It’s where the vehicles get adorned with fresh flowers, or where they gain new stickers, all tokens from locals who are passionate about them too.

Looking fly

In Mumbai, Rajeev frequents about ten spots, visiting them twice or thrice a month, to get the best view of planes coming in and out of the city. These include the Mithi River bridge near Bail Bazar, the Ghatkopar Bus Station near Eastern Express Highway, Juhu Beach, and Sagar Vihar in Navi Mumbai, from where he’s had some spectacular sightings.

The Boeing 747, christened Queen of the Skies, was inducted by Air India in 1971. (Above right) A Boeing 747 used by China Airlines Cargo. (HT Archives, Roshan Rajeev)
The Boeing 747, christened Queen of the Skies, was inducted by Air India in 1971. (Above right) A Boeing 747 used by China Airlines Cargo. (HT Archives, Roshan Rajeev)

On his bucket list is a good shot of the Airbus A380, among the largest commercial airliners in the world and only full-length double-deck jet airliner.

“The Airbus A380 is still pending on my bucket list because it usually arrives in Mumbai late at night, around 1 am,” says Rajeev, who plans to capture it soon. For international routes, his preferred location is the Umbarmali Hills near Kasara. “It is amazing to watch and capture the aircraft cruising between 30,000 and 42,000 feet from this spot,” he says.

Full steam ahead

Among the most well-known train spotters in India is Dhanush Chandan, 30, aka @thetrainprem (he has 25,000 followers on Instagram), a resident of Mumbai and native of Kundapur, in Karnataka, who has been photographing India’s trains for over 14 years now. Chandan works as a piping engineer at an oil and gas company. But his heart is set on fulfilling one dream: to travel the length and breadth of the country, via complete return journeys on India’s 15,000-odd passenger trains. He’s been on over 6,000 so far.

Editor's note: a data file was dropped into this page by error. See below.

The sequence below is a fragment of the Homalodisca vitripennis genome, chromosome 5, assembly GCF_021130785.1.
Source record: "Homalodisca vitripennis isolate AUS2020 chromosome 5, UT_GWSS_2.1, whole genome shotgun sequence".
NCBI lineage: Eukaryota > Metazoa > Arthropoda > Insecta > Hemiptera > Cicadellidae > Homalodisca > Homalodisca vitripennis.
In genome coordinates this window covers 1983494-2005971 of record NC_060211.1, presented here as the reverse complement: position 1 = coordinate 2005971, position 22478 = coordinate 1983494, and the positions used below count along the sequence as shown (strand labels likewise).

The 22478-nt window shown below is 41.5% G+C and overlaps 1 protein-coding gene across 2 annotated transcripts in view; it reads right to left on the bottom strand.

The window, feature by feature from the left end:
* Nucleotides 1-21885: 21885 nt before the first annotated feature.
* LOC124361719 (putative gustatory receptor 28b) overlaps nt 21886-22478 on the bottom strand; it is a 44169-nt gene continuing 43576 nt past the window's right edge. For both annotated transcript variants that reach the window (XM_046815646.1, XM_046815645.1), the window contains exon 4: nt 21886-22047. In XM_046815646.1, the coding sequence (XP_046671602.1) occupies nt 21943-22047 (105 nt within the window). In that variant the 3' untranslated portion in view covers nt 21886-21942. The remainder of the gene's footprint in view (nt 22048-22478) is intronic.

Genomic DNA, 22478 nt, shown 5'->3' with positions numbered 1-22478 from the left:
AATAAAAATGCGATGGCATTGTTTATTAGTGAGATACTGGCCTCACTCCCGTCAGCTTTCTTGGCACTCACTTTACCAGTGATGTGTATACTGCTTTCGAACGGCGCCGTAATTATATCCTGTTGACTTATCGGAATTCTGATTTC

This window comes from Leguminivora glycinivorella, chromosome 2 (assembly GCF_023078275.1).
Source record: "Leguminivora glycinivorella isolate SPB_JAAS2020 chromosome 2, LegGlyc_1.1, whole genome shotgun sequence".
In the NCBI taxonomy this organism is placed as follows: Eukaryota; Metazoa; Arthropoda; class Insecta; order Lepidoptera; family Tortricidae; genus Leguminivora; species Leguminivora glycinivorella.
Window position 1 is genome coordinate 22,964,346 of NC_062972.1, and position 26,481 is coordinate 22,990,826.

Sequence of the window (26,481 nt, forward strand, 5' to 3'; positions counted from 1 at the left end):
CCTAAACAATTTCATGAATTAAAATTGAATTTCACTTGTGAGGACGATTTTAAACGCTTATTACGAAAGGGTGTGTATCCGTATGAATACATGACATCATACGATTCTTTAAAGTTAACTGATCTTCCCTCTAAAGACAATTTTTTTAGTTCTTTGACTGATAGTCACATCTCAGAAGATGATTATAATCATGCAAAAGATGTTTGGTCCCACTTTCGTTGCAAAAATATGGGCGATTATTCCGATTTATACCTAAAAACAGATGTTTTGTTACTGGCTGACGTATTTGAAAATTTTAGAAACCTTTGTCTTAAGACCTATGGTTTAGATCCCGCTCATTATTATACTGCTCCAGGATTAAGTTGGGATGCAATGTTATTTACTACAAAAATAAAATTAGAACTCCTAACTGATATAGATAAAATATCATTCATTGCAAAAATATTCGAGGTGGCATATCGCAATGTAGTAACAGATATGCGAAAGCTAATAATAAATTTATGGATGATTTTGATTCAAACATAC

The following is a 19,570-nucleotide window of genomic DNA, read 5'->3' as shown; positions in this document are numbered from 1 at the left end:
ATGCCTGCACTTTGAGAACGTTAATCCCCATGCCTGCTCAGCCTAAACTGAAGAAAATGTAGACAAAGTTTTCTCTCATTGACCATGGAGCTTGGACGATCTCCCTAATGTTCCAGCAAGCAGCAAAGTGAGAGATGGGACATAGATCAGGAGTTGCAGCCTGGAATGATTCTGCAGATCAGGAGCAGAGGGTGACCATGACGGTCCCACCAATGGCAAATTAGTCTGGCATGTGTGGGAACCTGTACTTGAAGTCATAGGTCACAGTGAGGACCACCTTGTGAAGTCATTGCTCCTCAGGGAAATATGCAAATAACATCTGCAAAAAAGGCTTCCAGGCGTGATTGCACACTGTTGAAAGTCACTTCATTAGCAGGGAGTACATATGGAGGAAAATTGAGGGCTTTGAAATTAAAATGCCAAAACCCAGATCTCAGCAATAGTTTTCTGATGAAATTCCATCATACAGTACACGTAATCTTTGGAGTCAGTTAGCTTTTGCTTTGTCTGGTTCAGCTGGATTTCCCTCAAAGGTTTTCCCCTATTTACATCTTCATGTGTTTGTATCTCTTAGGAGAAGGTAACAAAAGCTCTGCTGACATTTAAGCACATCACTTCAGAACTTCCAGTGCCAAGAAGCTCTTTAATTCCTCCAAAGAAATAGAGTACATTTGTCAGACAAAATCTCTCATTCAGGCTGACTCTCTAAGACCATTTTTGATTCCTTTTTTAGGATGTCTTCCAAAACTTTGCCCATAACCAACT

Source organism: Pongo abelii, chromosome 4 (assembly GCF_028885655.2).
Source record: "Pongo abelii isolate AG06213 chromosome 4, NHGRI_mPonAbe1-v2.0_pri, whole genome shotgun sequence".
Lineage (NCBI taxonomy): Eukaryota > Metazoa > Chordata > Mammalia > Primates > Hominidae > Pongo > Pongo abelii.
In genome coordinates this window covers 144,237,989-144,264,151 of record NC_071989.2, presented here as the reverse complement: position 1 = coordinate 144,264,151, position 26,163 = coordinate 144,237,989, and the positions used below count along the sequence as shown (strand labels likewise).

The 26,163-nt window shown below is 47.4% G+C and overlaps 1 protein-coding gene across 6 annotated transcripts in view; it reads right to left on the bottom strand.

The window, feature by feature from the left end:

“Since we were five, my cousin and I would go and sit near the Kundapur tracks and watch the trains pass by during my summer vacations,” says Chandan. During one of those trips, his train to Mumbai hit a snag before reaching the Kundapur station. Since it was on a single track, the rescue train had to come in from the other direction, recalls Chandan. What struck him first was the sound the rescue locomotive made. “It went chug, chug, chug,” says Chandan. “It was a sound unlike any other automobile.”

The Vatva WDM3A model operating on the Okha-Ernakulam route. (Dhanush Chandhan)
The Vatva WDM3A model operating on the Okha-Ernakulam route. (Dhanush Chandhan)

It helped that his parents gifted him a camera after his 12th board exams, a Fujifilm point and shoot. Over the years, even as he completed his degree in mechanical engineering, Chandan started making friends with the ticket collectors and loco pilots, hoping to learn about India’s diesel trains. He even tried to get a job in the railways, “any job that would let me watch and experience trains was welcome,” he says, but unfortunately, couldn’t make it through the entrance exams.

During the lockdown, he spent a month each in Kashmir, Delhi, Rajasthan, West Bengal, Assam and Gujarat, apart from Maharashtra and Karnataka, working remotely on double shifts to be able to strike more train journeys off his bucket list.

He has since upgraded his gear, to a DSLR, with several lenses, a drone and audio recording equipment to capture the sound of diesel engines. And he is willing to go to any length for the perfect shot. To capture the 18048/Vasco-da-gama to Shalimar Amravati Express, passing in front of the picturesque Dudhsagar waterfalls in Goa, he trekked six km to wait at a viewpoint opposite it. “After all that, you just get about 40 seconds to take your picture,” says Chandan. He got the shot, and many others like it.

Does it ever get lonely? “Rail fanning (as he calls it) has never disappointed me,” he says. “Whenever I start a journey, I travel solo, but I always make many new friends along the way.”